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The Daily Brief for Thursday, 9 March 2017

US and China: Lotte Group said its website in China was hacked on March 1 and in the following days more than 10 of its stores in the country were forced to close for “inspections” by authorities. Peter J. Brown writes that the events show how unhappy Beijing is after the Korean conglomerate sold a golf course in South Korea to the military, that will use the land as a base for a US missile defence system with radar powerful enough to peer into and perhaps spy on China.

China inflation concerns: Despite a substantial pullback in China’s headline Consumer Price Index in February, to just a 0.8% increase, price pressure continues to build as the Producer Price Index beat expectations with a strong 7.8% gain, writes Steve Wang. Imported inflation is now the top concern for China’s state planner, the National Development and Reform Commission, which holds the power to set and adjust the prices of certain key economic influencers, including retail gasoline prices.

Bankruptcy for Westinghouse: US nuclear power plant developer Westinghouse Electric Co LLC, owned by troubled Japanese electronics giant Toshiba Corp, has brought in bankruptcy attorneys from law firm Weil Gotshal & Manges LLP, people familiar with the matter said on Wednesday. Reuters reports that the move comes after a $6.3 billion writedown at Westinghouse last month wiped out Toshiba’s shareholder equity and caused it to seek divestments to create a buffer for any fresh financial problems.

Myanmar’s drug problem: There is little disagreement that Myanmar remains one of the world’s largest producers of illicit drugs, including opium, heroin, methamphetamine and other synthetic narcotics. Bertil Lintner reports that the country’s “war on drugs” has always had more to do with counterinsurgency than suppression of the narcotics trade with government forces, including the autonomous Myanmar army which controls all security related agencies, viewing drug trafficking militias as useful allies in their counterinsurgency campaigns against ethnic rebels.

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Posted inBeijingChinaChongqing

China Digest for Thursday, 9 March 2017

Tech firms should be at top of IPO list, says CSRC chairman

Liu Shiyu, Chairman of the China Securities Regulatory Commission, agreed with a suggestion that tech companies should get priority in launching initial public offerings, Phoenix TV reported on Wednesday. Liu made the comment in a meeting with Chongqing city’s delegates at the National People’s Congress (NPC).

Reducing fees is painful but necessary: Premier Li

Various departments and state-owned enterprises should reduce so-called fees for resources imposed on private companies because this is what the people want, Premier Li Keqiang emphasized when meeting NPC deputies from Guangxi, a government website said on Wednesday. He did not specify the departments that should cut fees. Li also said officials should not over-regulate the market, Xinhua reported.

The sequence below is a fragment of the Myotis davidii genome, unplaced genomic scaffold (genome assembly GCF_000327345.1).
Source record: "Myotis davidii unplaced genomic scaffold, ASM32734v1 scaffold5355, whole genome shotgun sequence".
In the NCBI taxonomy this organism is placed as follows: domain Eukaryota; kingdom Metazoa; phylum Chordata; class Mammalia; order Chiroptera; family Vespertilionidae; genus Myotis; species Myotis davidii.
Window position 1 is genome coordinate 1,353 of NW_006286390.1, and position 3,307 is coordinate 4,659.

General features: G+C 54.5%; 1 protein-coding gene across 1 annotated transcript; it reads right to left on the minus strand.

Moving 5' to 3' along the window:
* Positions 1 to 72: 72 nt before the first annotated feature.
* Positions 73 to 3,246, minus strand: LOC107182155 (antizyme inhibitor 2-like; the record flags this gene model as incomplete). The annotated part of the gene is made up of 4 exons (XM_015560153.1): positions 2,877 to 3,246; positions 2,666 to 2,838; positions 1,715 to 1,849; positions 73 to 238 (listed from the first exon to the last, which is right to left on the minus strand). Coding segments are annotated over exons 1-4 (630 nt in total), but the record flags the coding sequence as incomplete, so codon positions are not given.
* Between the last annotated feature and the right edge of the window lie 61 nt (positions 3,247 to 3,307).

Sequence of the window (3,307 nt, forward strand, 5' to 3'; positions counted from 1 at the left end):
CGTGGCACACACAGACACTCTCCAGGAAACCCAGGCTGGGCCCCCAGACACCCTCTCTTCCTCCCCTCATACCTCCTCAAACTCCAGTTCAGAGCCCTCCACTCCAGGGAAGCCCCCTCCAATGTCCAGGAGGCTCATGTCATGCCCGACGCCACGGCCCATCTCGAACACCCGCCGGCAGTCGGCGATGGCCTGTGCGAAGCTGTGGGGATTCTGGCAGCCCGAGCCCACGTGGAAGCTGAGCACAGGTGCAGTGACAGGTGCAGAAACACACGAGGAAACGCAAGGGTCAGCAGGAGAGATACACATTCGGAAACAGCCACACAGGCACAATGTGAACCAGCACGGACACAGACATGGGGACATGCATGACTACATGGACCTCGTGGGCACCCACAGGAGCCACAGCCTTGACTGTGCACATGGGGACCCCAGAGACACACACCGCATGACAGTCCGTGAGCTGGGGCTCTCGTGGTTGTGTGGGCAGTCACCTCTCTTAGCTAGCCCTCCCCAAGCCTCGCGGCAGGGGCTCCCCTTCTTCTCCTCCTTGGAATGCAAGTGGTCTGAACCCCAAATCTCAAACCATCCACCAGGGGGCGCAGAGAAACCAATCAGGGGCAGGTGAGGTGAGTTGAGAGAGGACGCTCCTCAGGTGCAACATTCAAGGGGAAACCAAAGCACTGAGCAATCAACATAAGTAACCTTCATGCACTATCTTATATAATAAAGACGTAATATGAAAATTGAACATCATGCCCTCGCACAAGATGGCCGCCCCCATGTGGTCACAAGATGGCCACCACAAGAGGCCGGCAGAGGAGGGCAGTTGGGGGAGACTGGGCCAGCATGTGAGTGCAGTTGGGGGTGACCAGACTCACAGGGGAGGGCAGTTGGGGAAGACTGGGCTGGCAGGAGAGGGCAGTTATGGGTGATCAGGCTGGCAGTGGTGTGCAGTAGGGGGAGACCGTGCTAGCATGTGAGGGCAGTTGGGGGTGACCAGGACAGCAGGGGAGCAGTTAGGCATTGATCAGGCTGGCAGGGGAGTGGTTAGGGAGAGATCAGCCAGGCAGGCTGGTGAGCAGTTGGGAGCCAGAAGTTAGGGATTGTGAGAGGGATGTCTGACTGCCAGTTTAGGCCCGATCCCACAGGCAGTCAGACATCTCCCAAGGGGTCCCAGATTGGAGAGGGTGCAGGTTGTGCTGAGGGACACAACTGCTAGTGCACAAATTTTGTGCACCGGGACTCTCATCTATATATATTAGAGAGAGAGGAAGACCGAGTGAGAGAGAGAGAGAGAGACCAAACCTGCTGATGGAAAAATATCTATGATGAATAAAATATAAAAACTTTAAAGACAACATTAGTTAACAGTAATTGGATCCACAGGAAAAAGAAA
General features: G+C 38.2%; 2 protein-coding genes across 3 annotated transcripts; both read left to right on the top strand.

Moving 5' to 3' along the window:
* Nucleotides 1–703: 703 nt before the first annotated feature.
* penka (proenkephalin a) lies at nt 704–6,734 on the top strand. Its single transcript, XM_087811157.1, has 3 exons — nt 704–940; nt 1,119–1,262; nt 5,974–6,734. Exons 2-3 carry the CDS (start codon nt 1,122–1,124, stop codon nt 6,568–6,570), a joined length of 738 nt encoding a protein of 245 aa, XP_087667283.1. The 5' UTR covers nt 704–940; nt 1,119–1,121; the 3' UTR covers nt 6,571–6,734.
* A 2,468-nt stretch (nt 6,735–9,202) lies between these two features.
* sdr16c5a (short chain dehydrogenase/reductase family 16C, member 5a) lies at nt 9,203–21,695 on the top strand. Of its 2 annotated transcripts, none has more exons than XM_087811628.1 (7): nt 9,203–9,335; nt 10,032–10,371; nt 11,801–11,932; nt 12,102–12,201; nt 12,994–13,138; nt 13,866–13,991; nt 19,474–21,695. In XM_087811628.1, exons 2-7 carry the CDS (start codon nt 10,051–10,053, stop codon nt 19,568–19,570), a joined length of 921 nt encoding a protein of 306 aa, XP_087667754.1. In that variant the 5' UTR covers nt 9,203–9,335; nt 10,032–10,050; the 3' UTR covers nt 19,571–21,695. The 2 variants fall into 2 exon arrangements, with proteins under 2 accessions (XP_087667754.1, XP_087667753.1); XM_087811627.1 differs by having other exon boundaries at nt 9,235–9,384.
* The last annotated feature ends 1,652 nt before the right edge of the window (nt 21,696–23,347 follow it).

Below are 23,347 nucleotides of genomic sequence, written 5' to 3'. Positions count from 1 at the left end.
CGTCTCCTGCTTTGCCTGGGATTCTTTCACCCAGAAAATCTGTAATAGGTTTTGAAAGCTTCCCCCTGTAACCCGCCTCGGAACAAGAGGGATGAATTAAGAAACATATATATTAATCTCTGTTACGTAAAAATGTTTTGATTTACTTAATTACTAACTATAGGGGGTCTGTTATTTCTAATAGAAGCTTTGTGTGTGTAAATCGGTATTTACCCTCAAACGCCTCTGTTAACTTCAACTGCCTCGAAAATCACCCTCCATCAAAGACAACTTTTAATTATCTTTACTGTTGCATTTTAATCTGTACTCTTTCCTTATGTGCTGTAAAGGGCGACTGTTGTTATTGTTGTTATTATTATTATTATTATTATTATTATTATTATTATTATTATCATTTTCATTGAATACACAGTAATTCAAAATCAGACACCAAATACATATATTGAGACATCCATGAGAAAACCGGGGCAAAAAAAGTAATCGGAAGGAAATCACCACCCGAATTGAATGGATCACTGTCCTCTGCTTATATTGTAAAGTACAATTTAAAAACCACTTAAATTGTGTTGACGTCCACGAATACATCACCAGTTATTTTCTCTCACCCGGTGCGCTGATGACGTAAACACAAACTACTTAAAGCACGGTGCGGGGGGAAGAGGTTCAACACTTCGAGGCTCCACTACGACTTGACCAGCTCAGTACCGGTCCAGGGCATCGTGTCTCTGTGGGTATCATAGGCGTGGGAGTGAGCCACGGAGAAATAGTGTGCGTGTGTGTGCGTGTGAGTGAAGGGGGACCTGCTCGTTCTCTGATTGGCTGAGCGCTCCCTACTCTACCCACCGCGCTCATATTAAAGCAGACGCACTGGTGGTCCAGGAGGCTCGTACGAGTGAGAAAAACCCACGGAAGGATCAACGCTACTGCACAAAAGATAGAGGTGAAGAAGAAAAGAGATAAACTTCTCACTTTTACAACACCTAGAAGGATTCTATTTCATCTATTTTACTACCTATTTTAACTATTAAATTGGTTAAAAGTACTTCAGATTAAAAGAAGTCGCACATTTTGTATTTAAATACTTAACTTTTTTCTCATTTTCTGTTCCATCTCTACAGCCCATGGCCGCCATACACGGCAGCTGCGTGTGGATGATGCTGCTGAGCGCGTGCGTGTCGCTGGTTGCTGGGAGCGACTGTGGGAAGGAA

Ministry plans to extend land-use rights

Ministry of Land and Resources Jiang Daming reassured property buyers that the law will duly protect their assets, Xinhua state news agency reported on Wednesday. The rights on residential housing in China usually expires in 70 years and the government is carrying out in-depth research to propose relevant legal arrangements beyond this period, the report added. Wenzhou municipal government decided the rights would be renewed by default last December.

Legislative body to launch e-commence law this year

The National People’s Congress (NPC) will establish an e-commence law this year, said Zhang Dejiang, Chairman of the NPC Standing Committee on Wednesday in his work report. Xinhua reported that amendments would be made to the laws on securities, anti-illicit competition, small and medium business promotion and others, said Zhang.

US$28.96 billion tax or cost to be cut for corporates in Guangdong

The Guangdong government plans to reduce the tax burden and the cost of financing, transaction, labor, logistics, energy consumption and land use by 200 billion yuan (US$28.96 billion) per year for corporates in the province. The government aims to achieve the goal in one to two years, Xinhua said on Thursday.

Beijing’s second-hand property prices higher than new homes

Second-hand property prices have increased dramatically and are higher than that of new homes in Beijing, said Caixin on Wednesday night. Secondary housing, which is not under the government’s price control, reflected the shortage of land supply for property, analysts said. Beijing’s land supply for homes hit a record low this year, only 260 hectares, decreasing 70% from last year.

Former discipline inspector promoted to deputy commerce minister

Fu Ziying has been promoted to two new Ministry of Commerce posts – the negotiation representative of international trade and deputy minister. The ministry website updated the information late last night. Before Fu joined the ministry as a deputy party boss last month, he had served as a discipline inspection group leader in the Central Discipline Inspection Commission since March 2015.

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